There was another small explosion in a long-dormant legal battle between Oracle and Rimini Street, a company that provides third-party support services to Oracle customers.
The dispute relates to Rimini’s use of Oracle files to support their mutual customers, and it could put off companies considering a Rimini alternative to Oracle support for legacy PeopleSoft, JD Edwards, and Siebel products.
In its most recent ruling on January 12, 2022, the US District Court for the Nevada District of Rimini found in contempt A 2018 court ruling in five cases orders Rimini to pay a $630,000 fine and Oracle costs. For five other cases raised by Oracle, the court found no case to answer.
Oracle General Counsel Dorian Daly amplified the ruling, saying, “Our rights are once again sanctioned, and the court recognizes Rimini as a bad actor in violation of federal law.”
A statement from Rimini, as expected, sought to reduce the ruling, saying: “Despite Oracle’s extensive discovery that began more than two years ago and involved millions of pages of documents, only 10 items were ultimately shown in court. …the court ruled in favor of Rimini Street in five.”
Rimini is considering whether to appeal the ruling on the other five cases.
What did Rimini do?
Rimini’s business model is that it supports customers with access to Oracle code and data files that its customers, as Oracle licensees, are legally entitled to.
However, in its January 2010 lawsuit, Oracle alleged that Rimini would log into Oracle’s password-protected technical support sites using a customer’s credentials, using automated tools to download files that bypass the customer’s authorization under the license agreement that would be used by Oracle. Rimini afterwards in order to help other customers.
In April of that year, Rimini filed a counterclaim, saying that Oracle was well aware that Rimini was accessing Oracle’s systems on behalf of its customers with their authorization — and Oracle’s cooperation. She defended her use of automated tools for downloading files, saying that Oracle did not provide enough tools to manage such large amounts of material.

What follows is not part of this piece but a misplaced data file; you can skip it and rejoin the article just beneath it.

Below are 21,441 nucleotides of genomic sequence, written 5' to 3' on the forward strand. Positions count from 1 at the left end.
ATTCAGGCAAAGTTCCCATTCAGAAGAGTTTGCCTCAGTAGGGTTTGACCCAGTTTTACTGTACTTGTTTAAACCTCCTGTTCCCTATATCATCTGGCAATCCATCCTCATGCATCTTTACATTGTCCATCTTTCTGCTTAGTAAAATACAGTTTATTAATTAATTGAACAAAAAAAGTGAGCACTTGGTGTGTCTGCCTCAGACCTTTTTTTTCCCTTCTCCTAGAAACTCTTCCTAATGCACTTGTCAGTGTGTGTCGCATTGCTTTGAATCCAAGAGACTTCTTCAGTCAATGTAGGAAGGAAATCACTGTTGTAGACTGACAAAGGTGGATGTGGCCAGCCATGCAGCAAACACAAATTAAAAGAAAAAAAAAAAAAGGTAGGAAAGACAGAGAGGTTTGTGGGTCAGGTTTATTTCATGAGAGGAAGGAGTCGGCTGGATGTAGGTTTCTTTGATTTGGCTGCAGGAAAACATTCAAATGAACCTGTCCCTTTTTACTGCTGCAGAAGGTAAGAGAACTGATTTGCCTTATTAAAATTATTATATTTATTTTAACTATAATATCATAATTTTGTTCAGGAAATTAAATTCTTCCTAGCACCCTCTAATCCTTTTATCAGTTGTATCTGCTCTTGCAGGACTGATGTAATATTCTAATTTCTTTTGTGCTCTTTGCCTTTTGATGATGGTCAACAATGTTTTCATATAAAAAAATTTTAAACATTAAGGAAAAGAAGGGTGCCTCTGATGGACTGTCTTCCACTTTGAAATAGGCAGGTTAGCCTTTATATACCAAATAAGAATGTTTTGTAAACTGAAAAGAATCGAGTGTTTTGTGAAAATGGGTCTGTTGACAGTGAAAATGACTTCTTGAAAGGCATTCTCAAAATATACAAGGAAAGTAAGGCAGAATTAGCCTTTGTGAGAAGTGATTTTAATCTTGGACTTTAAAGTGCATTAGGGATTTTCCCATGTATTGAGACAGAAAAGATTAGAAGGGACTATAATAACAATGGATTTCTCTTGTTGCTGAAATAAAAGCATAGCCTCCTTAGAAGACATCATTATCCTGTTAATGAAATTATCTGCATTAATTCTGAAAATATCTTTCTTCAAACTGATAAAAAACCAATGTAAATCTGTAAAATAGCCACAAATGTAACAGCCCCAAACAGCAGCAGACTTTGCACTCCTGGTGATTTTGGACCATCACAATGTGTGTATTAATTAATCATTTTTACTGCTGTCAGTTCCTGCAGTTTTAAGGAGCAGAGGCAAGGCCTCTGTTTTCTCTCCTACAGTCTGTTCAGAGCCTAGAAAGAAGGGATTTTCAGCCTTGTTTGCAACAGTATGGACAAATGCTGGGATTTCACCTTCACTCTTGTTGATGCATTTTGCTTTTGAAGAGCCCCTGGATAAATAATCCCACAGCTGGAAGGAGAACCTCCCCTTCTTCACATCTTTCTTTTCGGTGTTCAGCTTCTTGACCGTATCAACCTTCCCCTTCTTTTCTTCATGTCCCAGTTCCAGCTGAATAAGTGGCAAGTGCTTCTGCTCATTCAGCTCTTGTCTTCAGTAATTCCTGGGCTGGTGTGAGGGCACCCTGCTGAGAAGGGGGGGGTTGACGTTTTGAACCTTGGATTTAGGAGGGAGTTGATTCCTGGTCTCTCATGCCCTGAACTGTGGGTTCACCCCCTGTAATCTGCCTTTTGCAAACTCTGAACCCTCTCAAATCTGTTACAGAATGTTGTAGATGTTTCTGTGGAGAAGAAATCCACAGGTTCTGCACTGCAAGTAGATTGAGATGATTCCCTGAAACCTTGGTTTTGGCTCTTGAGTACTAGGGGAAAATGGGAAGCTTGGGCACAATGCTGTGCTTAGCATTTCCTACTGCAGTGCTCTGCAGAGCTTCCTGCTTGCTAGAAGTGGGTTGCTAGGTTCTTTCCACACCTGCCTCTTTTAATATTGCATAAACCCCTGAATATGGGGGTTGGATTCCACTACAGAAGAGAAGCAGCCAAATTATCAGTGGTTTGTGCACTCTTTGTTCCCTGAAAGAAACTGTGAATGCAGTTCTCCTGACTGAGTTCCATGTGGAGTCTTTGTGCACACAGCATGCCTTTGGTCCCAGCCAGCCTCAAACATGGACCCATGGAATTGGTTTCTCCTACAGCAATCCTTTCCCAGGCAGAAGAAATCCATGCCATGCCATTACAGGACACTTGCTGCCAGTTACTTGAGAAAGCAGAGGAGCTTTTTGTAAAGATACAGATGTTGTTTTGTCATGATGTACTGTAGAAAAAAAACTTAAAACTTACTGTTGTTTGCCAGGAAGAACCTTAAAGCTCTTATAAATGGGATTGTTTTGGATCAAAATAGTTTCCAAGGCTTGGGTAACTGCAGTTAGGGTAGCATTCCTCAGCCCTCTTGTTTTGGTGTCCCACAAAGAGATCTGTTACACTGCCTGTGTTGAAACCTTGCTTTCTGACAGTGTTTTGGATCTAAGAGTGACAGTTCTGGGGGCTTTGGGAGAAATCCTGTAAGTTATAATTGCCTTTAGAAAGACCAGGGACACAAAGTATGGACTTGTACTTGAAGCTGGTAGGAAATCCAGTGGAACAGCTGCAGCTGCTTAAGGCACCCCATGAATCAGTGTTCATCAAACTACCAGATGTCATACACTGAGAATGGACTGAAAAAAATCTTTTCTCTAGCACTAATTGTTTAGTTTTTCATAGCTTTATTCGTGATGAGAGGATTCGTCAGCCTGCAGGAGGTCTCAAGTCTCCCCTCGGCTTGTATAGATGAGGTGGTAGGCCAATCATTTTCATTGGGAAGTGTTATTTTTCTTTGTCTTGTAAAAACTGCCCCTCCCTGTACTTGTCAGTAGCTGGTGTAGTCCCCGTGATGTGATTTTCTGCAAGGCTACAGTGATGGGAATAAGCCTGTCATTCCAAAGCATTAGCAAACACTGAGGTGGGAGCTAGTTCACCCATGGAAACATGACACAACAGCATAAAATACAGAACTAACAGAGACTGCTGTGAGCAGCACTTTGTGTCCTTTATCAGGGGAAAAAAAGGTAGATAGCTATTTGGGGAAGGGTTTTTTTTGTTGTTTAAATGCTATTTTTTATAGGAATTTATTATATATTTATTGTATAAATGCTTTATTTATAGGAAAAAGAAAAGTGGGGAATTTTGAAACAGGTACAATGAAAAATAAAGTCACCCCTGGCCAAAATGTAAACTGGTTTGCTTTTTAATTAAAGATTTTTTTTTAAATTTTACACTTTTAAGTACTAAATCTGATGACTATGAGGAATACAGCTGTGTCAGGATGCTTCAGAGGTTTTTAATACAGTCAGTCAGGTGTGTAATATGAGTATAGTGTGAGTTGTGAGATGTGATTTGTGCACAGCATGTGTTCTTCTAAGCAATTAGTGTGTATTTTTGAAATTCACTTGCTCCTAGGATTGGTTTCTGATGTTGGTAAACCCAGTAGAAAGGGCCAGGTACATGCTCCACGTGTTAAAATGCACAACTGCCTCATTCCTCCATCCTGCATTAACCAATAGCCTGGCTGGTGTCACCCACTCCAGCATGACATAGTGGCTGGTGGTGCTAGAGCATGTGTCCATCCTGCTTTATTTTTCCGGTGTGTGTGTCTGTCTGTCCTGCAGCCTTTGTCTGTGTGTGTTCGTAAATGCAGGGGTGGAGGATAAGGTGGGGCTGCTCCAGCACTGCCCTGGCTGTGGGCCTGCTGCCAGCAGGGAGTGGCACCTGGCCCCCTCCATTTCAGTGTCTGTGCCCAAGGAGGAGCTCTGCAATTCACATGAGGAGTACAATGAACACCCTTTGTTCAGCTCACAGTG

The case ran for more than eight years, culminating in the October 2015 ruling that Rimini had infringed the copyrights of Oracle and Oracle awarded $50 million in compensation About a fifth of what I ordered.
This was not the end of it. Rimini got some of the original court findings, and in March 2018 it got a $21.5 million refund from Oracle.
However, Oracle convinced the court to grant it a permanent injunction against Rimini to prevent further infringements of its copyrights. The court ordered Rimini not to reproduce, prepare derivative works from, or distribute Oracle software or documentation for PeopleSoft, JD Edwards, Siebel, and Oracle Database products, other than to serve a specific customer whose Oracle license permits such use.
What did Remini do next
In April 2019, the court granted Oracle’s request to investigate whether Rimini was complying. After a year-long discovery process, Oracle has identified 10 issues with Rimini using its files. Many of them included annual updates to Oracle’s software to deal with changes in tax laws and price changes.
In one, for example, a customer emailed a PeopleSoft patch file to Rimini, when a Rimini technician examined the file that put the company in violation of the terms of an Oracle license, the injunction and Rimini policy filed to ensure its compliance with the injunction. Despite the client’s participation in the file, the court found that Rimini had not demonstrated substantive compliance with the order, and that its new procedures were insufficient.
In another, Rimini tested a fix for one customer in another customer’s development environment, and then sent it out to other customers as well. The court found this to be a violation of the prohibition of an injunction on cross use.